South Sudan

GBV safety audits in nutrition sites in South Sudan



In South Sudan, the cumulative effect of years of conflict, violence and destroyed livelihoods has led to a humanitarian emergency of high proportions. The recently revitalized peace process promises to offer new opportunities in the coming years for South Sudan’s women, men and children. The launch of the National Development Strategy 2018-2021 with the overall objective of consolidating peace and stabilizing the economy echoes the peace optimism.

The Nutrition Cluster currently comprises 64 active partners from Government, UN agencies, Donors and national and international Non-Governmental Organizations (NGOs) supporting the implementation of nutrition responses on the ground. Detection and treatment of children and women affected by severe or moderate acute malnutrition is carried out through slightly over 1000 nutrition sites established across the country. Nearly 860,000 children under the age of five years and 600,000 pregnant and lactating women were expected to be affected by acute malnutrition in 2019.

Violence, abuse and exploitation remain the greatest protection risks to women and girls, reflecting continued gender inequalities exacerbated by the prolonged crisis in South Sudan. Furthermore, widespread Gender Based Violence (GBV) constitutes a significant impediment to women’s participation in recovery and development. In the first half of 2018, some 2,300 cases of GBV were reported to service providers,71 a 72 per cent increase in reporting of GBV compared to same period in 2017 (South Sudan Humanitarian Response Plan, 2019). During the same period, 97 per cent of reported cases in South Sudan affected women and girls, and 21 per cent of survivors who accessed services were children, of which 79 per cent were adolescent girls, consistent with previous years.

Nutrition Custer partners have made efforts over time to ensure integration of gender in nutrition programming and GBV mitigation. Gender analysis reports by Action Against Hunger and CARE take cognizance of some of the best practices by partners which include; increased focus on recruitment of female staff at nutrition sites, increased understanding and staff capacity on gender issues, increased use of the gender marker in gauging quality of proposals, recruiting men to act as agents of change at community level, increased recruitment of women into Infant and Young Child Nutrition (MIYCN) positions within programing, changing attitudes and practices among men (e.g. men accompanying pregnant and lactating women to health facilities, men participating in World Breastfeeding Week activities), training Nutrition partners on GBV referral pathways, organizations making increasing use of gender/GBV specialist in their programming, and the use of mother-to-mother support groups in nutrition programming.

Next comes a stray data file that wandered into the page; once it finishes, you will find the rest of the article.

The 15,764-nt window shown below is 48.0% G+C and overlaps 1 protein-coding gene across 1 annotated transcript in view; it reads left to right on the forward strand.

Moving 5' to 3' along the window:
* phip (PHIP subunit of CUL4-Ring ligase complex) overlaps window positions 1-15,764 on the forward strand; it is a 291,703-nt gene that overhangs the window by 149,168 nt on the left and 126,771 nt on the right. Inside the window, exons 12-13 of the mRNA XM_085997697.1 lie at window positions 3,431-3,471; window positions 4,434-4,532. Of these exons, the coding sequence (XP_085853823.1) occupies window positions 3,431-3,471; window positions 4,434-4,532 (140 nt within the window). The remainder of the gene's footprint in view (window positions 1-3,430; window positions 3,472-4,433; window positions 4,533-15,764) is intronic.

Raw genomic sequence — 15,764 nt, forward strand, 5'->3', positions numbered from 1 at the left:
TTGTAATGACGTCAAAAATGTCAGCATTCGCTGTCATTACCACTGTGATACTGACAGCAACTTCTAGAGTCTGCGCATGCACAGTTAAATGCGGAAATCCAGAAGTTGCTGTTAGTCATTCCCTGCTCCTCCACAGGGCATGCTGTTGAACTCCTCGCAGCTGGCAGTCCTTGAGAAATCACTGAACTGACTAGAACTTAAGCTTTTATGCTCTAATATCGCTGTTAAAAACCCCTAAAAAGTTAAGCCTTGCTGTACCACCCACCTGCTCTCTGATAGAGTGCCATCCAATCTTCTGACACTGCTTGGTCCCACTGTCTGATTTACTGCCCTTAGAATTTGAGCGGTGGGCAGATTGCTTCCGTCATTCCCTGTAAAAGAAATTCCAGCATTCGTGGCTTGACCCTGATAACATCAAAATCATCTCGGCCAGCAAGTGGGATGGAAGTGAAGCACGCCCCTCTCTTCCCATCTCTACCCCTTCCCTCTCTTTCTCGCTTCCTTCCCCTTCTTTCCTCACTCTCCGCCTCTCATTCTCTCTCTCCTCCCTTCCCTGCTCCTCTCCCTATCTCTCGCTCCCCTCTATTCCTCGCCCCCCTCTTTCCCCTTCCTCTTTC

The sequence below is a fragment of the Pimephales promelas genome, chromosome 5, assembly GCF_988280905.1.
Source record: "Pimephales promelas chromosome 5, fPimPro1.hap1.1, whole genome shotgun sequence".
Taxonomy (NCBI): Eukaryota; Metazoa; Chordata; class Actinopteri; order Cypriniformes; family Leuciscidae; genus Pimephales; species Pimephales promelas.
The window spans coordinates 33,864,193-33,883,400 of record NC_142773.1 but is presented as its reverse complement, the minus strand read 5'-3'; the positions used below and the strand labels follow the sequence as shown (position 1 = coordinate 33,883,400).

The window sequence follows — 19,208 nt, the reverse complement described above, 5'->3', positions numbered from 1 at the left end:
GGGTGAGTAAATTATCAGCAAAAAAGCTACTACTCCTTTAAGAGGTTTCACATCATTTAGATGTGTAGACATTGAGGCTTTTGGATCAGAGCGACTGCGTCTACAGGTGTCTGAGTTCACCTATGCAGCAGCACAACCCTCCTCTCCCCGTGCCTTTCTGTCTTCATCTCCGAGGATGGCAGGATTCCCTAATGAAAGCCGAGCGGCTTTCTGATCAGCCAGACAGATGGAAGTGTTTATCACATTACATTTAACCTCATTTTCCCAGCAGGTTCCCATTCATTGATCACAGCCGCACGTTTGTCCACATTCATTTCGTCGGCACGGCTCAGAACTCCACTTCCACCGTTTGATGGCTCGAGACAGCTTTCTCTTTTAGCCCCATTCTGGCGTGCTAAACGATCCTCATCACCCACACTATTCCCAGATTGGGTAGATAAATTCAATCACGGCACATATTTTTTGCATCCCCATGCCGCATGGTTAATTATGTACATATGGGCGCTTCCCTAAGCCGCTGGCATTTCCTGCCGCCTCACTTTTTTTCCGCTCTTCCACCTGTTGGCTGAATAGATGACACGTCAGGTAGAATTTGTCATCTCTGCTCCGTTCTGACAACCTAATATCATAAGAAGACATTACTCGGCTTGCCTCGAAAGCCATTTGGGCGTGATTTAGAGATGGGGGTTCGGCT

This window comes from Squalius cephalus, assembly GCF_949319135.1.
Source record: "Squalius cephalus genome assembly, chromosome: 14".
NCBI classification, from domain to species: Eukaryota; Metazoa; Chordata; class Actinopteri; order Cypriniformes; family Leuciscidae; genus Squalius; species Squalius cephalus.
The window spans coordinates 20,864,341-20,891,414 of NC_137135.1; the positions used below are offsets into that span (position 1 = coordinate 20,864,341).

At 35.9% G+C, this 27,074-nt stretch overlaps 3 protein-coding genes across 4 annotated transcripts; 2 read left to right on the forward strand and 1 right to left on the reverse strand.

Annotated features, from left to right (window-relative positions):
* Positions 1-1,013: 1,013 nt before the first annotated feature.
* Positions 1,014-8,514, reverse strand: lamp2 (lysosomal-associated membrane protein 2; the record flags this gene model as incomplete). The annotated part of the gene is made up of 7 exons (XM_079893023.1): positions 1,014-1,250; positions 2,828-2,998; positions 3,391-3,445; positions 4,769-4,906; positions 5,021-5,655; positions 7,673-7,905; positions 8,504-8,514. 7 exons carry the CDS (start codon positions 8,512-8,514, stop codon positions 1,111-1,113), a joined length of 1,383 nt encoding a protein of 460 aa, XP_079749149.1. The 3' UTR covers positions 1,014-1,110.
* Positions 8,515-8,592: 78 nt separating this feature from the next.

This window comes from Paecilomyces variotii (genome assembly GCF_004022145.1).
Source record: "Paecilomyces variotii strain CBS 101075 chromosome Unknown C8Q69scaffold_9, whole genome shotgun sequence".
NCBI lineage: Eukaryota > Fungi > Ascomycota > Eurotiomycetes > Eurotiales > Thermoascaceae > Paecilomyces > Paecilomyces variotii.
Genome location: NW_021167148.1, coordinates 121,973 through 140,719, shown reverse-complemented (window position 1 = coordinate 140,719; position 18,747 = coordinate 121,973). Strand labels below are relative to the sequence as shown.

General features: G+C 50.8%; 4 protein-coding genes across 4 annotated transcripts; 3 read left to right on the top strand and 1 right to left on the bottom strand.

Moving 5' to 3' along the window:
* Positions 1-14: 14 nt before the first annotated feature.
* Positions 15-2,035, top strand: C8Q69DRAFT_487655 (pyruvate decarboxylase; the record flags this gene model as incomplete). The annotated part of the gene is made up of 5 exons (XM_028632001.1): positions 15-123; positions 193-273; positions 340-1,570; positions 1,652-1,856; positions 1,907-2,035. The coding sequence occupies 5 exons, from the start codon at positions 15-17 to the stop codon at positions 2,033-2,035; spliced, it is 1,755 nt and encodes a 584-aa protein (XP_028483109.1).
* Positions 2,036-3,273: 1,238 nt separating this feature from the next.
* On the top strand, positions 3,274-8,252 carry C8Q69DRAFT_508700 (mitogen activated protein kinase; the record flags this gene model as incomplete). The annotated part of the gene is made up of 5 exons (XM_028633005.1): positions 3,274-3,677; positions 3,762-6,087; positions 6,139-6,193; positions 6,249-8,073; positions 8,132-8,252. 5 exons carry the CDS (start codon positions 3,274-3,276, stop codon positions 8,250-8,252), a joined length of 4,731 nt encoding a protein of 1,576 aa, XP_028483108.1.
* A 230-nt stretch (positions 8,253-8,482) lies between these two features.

Nutrition sites present an opportunity and platform for GBV risk mitigation. In 2019 Humanitarian Response Plan (HRP), the Nutrition Cluster committed to roll out Safety Audits in nutrition sites and strengthen partners’ capacity to facilitate referrals of GBV survivors to response services.

The main objectives for Safety Audit rollout process were:

· Understand safety and security for women and girls in and around nutrition facilities.

· Identify availability and access to GBV and other services in facilities’ catchment areas

· Identify GBV and security risks in order to mitigate risks and for use in future program design and planning

· To provide learning on emerging GBV concerns linked to Nutrition service delivery and opportunities for GBV risk mitigation in nutrition programming.